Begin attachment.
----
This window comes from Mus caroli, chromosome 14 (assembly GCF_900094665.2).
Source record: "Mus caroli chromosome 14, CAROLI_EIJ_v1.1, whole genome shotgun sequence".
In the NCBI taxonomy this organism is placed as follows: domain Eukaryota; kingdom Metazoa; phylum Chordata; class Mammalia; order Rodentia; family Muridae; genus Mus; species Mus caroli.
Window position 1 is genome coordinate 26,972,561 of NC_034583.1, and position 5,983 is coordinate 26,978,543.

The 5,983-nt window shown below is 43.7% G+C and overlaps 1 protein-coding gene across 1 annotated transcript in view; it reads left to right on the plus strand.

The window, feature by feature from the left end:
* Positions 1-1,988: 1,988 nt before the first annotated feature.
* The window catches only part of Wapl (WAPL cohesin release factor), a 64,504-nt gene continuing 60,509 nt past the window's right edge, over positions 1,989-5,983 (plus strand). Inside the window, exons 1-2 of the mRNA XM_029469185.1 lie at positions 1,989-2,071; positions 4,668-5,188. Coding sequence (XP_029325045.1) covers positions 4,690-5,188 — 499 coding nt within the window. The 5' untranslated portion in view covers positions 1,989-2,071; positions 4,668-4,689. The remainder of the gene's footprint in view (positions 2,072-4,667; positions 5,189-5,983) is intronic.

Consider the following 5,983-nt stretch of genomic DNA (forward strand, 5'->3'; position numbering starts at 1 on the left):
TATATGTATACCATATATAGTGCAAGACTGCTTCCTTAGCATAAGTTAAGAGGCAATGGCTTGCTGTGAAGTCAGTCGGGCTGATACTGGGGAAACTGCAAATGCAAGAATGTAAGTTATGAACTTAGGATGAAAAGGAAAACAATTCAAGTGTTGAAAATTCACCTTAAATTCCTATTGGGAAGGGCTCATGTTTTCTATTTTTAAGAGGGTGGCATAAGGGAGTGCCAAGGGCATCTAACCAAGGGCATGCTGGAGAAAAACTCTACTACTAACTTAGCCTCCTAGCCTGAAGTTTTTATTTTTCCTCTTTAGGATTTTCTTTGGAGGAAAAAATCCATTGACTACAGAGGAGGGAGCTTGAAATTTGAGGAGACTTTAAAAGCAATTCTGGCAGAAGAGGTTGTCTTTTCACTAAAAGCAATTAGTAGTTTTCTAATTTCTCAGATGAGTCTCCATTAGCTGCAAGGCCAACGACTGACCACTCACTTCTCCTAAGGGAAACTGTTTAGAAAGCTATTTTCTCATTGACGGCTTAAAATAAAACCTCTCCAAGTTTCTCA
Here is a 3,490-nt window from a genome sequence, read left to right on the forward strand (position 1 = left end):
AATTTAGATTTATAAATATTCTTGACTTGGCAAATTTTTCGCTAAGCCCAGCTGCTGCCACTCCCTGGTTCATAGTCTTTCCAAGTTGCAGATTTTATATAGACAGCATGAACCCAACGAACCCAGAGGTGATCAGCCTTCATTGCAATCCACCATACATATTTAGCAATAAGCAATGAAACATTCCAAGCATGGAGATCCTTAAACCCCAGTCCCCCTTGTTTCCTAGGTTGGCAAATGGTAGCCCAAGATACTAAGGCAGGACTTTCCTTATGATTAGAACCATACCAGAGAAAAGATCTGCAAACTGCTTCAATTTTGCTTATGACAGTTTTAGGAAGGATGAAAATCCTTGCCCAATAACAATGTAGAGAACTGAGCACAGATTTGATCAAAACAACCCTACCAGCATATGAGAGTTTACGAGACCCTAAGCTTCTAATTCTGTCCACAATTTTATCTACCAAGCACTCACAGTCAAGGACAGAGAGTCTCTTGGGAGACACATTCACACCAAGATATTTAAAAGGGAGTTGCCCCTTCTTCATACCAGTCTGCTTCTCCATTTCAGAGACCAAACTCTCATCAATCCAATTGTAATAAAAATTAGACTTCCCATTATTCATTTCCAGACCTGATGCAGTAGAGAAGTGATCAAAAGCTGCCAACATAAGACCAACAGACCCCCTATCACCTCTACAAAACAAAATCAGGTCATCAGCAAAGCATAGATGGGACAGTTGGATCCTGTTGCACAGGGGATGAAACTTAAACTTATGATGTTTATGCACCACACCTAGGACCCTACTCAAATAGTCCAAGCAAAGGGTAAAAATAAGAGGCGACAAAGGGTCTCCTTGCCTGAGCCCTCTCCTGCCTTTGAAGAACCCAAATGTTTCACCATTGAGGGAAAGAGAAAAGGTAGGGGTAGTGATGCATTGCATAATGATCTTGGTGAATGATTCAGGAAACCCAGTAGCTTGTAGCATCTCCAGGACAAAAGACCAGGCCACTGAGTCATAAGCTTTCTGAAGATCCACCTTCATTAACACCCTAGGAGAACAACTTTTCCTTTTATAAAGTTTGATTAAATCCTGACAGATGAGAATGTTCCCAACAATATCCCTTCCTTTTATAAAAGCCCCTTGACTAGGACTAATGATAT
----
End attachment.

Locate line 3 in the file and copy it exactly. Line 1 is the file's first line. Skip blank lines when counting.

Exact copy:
In the NCBI taxonomy this organism is placed as follows: domain Eukaryota; kingdom Metazoa; phylum Chordata; class Mammalia; order Rodentia; family Muridae; genus Mus; species Mus caroli.